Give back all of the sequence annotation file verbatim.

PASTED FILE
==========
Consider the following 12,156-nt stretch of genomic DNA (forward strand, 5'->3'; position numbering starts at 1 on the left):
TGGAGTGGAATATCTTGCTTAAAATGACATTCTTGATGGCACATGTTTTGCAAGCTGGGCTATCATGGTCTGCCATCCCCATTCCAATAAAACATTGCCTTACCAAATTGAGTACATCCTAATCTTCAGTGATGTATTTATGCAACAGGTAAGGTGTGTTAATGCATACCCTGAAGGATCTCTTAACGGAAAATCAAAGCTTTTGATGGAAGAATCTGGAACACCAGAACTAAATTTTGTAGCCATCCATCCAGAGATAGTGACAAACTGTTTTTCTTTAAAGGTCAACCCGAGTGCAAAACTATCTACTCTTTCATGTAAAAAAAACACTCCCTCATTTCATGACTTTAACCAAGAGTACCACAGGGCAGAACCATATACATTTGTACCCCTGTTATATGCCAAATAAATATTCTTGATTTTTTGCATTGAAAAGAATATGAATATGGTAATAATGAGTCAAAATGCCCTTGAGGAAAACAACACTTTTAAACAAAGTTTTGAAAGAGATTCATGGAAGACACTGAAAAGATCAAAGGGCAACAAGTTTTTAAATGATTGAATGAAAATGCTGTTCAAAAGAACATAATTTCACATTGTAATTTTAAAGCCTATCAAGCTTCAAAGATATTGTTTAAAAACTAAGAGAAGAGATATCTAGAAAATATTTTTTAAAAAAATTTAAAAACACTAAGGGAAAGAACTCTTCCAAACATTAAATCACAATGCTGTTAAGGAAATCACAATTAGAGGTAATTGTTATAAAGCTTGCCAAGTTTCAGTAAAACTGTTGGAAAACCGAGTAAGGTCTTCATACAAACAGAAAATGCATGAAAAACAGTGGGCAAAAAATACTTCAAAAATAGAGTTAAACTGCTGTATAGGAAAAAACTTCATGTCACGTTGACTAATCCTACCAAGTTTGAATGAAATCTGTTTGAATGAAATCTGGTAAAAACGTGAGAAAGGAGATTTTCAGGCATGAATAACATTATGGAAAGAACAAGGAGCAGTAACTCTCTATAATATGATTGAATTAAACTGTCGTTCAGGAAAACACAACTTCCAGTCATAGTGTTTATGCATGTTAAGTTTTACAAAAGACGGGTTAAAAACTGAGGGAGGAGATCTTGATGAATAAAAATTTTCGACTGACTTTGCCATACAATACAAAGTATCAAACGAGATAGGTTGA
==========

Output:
Consider the following 12,156-nt stretch of genomic DNA (forward strand, 5'->3'; position numbering starts at 1 on the left):
TGGAGTGGAATATCTTGCTTAAAATGACATTCTTGATGGCACATGTTTTGCAAGCTGGGCTATCATGGTCTGCCATCCCCATTCCAATAAAACATTGCCTTACCAAATTGAGTACATCCTAATCTTCAGTGATGTATTTATGCAACAGGTAAGGTGTGTTAATGCATACCCTGAAGGATCTCTTAACGGAAAATCAAAGCTTTTGATGGAAGAATCTGGAACACCAGAACTAAATTTTGTAGCCATCCATCCAGAGATAGTGACAAACTGTTTTTCTTTAAAGGTCAACCCGAGTGCAAAACTATCTACTCTTTCATGTAAAAAAAACACTCCCTCATTTCATGACTTTAACCAAGAGTACCACAGGGCAGAACCATATACATTTGTACCCCTGTTATATGCCAAATAAATATTCTTGATTTTTTGCATTGAAAAGAATATGAATATGGTAATAATGAGTCAAAATGCCCTTGAGGAAAACAACACTTTTAAACAAAGTTTTGAAAGAGATTCATGGAAGACACTGAAAAGATCAAAGGGCAACAAGTTTTTAAATGATTGAATGAAAATGCTGTTCAAAAGAACATAATTTCACATTGTAATTTTAAAGCCTATCAAGCTTCAAAGATATTGTTTAAAAACTAAGAGAAGAGATATCTAGAAAATATTTTTTAAAAAAATTTAAAAACACTAAGGGAAAGAACTCTTCCAAACATTAAATCACAATGCTGTTAAGGAAATCACAATTAGAGGTAATTGTTATAAAGCTTGCCAAGTTTCAGTAAAACTGTTGGAAAACCGAGTAAGGTCTTCATACAAACAGAAAATGCATGAAAAACAGTGGGCAAAAAATACTTCAAAAATAGAGTTAAACTGCTGTATAGGAAAAAACTTCATGTCACGTTGACTAATCCTACCAAGTTTGAATGAAATCTGTTTGAATGAAATCTGGTAAAAACGTGAGAAAGGAGATTTTCAGGCATGAATAACATTATGGAAAGAACAAGGAGCAGTAACTCTCTATAATATGATTGAATTAAACTGTCGTTCAGGAAAACACAACTTCCAGTCATAGTGTTTATGCATGTTAAGTTTTACAAAAGACGGGTTAAAAACTGAGGGAGGAGATCTTGATGAATAAAAATTTTCGACTGACTTTGCCATACAATACAAAGTATCAAACGAGATAGGTTGA